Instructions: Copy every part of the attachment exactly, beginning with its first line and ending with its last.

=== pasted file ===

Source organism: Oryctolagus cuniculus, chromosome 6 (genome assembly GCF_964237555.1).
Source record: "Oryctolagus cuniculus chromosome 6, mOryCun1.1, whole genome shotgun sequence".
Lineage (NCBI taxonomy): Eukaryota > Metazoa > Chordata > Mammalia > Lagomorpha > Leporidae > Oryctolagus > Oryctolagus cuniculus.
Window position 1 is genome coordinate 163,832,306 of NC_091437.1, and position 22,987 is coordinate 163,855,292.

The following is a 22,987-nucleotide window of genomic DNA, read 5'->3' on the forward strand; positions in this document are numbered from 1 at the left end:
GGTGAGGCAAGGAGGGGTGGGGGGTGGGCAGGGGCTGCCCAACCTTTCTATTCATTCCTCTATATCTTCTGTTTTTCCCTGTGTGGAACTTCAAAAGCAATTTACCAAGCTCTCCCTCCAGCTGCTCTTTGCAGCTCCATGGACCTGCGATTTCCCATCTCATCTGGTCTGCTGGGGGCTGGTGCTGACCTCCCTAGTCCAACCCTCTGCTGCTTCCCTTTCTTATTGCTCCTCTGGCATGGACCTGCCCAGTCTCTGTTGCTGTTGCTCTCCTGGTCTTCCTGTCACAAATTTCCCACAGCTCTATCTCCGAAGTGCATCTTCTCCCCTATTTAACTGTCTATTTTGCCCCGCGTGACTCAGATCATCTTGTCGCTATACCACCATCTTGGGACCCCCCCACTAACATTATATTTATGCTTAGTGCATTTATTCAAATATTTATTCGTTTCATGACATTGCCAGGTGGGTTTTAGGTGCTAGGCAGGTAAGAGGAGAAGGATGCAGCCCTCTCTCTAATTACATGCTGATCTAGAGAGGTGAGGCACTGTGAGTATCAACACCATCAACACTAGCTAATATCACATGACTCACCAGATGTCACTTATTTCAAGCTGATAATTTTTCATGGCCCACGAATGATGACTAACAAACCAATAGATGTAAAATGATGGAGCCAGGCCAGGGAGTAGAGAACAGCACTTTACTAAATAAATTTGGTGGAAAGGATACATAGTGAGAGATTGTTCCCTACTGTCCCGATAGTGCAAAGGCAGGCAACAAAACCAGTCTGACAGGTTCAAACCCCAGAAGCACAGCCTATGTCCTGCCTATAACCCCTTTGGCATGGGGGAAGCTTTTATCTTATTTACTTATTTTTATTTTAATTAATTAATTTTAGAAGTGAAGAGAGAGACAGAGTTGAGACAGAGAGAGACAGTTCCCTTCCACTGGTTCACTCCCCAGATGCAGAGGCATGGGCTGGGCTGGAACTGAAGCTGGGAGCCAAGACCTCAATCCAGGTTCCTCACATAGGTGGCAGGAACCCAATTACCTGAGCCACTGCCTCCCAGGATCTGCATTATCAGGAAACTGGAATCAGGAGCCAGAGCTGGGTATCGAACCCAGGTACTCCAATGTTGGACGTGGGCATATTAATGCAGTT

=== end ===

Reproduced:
Source organism: Oryctolagus cuniculus, chromosome 6 (genome assembly GCF_964237555.1).
Source record: "Oryctolagus cuniculus chromosome 6, mOryCun1.1, whole genome shotgun sequence".
Lineage (NCBI taxonomy): Eukaryota > Metazoa > Chordata > Mammalia > Lagomorpha > Leporidae > Oryctolagus > Oryctolagus cuniculus.
Window position 1 is genome coordinate 163,832,306 of NC_091437.1, and position 22,987 is coordinate 163,855,292.

The following is a 22,987-nucleotide window of genomic DNA, read 5'->3' on the forward strand; positions in this document are numbered from 1 at the left end:
GGTGAGGCAAGGAGGGGTGGGGGGTGGGCAGGGGCTGCCCAACCTTTCTATTCATTCCTCTATATCTTCTGTTTTTCCCTGTGTGGAACTTCAAAAGCAATTTACCAAGCTCTCCCTCCAGCTGCTCTTTGCAGCTCCATGGACCTGCGATTTCCCATCTCATCTGGTCTGCTGGGGGCTGGTGCTGACCTCCCTAGTCCAACCCTCTGCTGCTTCCCTTTCTTATTGCTCCTCTGGCATGGACCTGCCCAGTCTCTGTTGCTGTTGCTCTCCTGGTCTTCCTGTCACAAATTTCCCACAGCTCTATCTCCGAAGTGCATCTTCTCCCCTATTTAACTGTCTATTTTGCCCCGCGTGACTCAGATCATCTTGTCGCTATACCACCATCTTGGGACCCCCCCACTAACATTATATTTATGCTTAGTGCATTTATTCAAATATTTATTCGTTTCATGACATTGCCAGGTGGGTTTTAGGTGCTAGGCAGGTAAGAGGAGAAGGATGCAGCCCTCTCTCTAATTACATGCTGATCTAGAGAGGTGAGGCACTGTGAGTATCAACACCATCAACACTAGCTAATATCACATGACTCACCAGATGTCACTTATTTCAAGCTGATAATTTTTCATGGCCCACGAATGATGACTAACAAACCAATAGATGTAAAATGATGGAGCCAGGCCAGGGAGTAGAGAACAGCACTTTACTAAATAAATTTGGTGGAAAGGATACATAGTGAGAGATTGTTCCCTACTGTCCCGATAGTGCAAAGGCAGGCAACAAAACCAGTCTGACAGGTTCAAACCCCAGAAGCACAGCCTATGTCCTGCCTATAACCCCTTTGGCATGGGGGAAGCTTTTATCTTATTTACTTATTTTTATTTTAATTAATTAATTTTAGAAGTGAAGAGAGAGACAGAGTTGAGACAGAGAGAGACAGTTCCCTTCCACTGGTTCACTCCCCAGATGCAGAGGCATGGGCTGGGCTGGAACTGAAGCTGGGAGCCAAGACCTCAATCCAGGTTCCTCACATAGGTGGCAGGAACCCAATTACCTGAGCCACTGCCTCCCAGGATCTGCATTATCAGGAAACTGGAATCAGGAGCCAGAGCTGGGTATCGAACCCAGGTACTCCAATGTTGGACGTGGGCATATTAATGCAGTT